Knowing is Caring: Learn before you go. Observe wetlands species well prepared so as to minimize your impact, to maximize both your safety and the welfare of the wildlife, as well as for the pleasure of everyone. Enjoy!
Explore lovingly, respectfully – Know what to do and not do (by heart)!
More than a third of all amphibians and nearly a fifth of all reptiles are endangered. The major causes of their rapid disappearance include habitat loss and disturbance, human-triggered diseases, and illegal trafficking.
▸ State/country wildlife regulations. Before you go, check what are the regulations in place with the park authority, and/or your state or country wildlife organizations. Rules vary from state to state, from country to country, and are important to acknowledge.
▸ Know and respect the species, and the habitats you’re exploring. Do a little bit of research before your visit so as to gain basic knowledge about the species you might encounter, their behavior and ecology. Approach wildlife in a way that minimizes stress (i.e. avoiding interference and disturbance), so as to maximize the species’ chances of surviving a widespread decline in their numbers or extinction. Knowing and respecting what they are is what makes the difference. And when we don’t know what to do, then the best is to not intrude—to let them be.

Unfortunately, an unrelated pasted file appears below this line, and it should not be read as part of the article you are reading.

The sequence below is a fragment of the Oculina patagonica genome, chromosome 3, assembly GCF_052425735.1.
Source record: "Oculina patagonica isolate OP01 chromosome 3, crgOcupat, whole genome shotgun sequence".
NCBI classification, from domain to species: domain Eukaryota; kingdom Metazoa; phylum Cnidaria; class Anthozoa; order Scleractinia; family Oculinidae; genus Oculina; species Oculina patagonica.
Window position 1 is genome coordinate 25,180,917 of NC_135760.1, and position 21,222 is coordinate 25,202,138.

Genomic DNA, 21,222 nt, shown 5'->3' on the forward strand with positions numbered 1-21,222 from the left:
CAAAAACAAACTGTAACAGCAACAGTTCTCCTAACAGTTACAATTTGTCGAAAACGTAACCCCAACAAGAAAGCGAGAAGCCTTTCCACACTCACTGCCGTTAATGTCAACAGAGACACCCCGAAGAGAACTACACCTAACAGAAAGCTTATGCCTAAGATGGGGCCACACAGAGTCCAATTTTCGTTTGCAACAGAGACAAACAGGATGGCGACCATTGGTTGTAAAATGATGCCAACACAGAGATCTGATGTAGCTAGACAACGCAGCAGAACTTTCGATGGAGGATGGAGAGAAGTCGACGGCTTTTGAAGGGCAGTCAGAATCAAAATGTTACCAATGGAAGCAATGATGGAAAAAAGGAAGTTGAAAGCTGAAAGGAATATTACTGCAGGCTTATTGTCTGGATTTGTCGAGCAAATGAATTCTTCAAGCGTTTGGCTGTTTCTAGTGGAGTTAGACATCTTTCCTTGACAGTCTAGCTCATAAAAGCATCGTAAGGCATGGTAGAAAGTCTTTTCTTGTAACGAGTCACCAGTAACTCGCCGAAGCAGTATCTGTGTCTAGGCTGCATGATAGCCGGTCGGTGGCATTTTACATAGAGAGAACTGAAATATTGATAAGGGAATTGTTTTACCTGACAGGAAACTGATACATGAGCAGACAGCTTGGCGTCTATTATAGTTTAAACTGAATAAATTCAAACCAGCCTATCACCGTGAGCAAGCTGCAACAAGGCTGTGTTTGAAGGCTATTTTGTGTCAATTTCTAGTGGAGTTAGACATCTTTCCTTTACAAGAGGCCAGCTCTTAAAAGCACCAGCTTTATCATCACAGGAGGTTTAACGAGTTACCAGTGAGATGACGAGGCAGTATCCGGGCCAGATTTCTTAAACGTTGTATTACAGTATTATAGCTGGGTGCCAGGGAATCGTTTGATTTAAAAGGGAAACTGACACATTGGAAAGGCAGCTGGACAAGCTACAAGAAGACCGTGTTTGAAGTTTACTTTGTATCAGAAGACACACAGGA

▸ Do not collect. Collecting, in this context, refers to removing a living specimen from its habitat (for an extended period of time or permanently). Under no circumstances, should we collect any specimen and contribute to illegal collecting (unless you are collecting data authorized by proper science and wildlife management institutions).
▸ About dead specimen. If you find a dead herp take a photo to show to a local wildlife organization. It’s good for them to be aware of any deaths and the possible causes. Check with your local wildlife organization what is the reporting process beforehand, and observe it scrupulously.
» Check Also: The EwA Wetlands Rules
Sparkly clean from head to toe for us, and in and out for our tools…
▸ Help to minimize the risk of spreading invasive species and harmful pathogens. Know that equipment such as wetsuits, waders, footwear, nets, buckets, vehicles and surgical equipment may act as carriers of disease, particularly if used in multiple sites.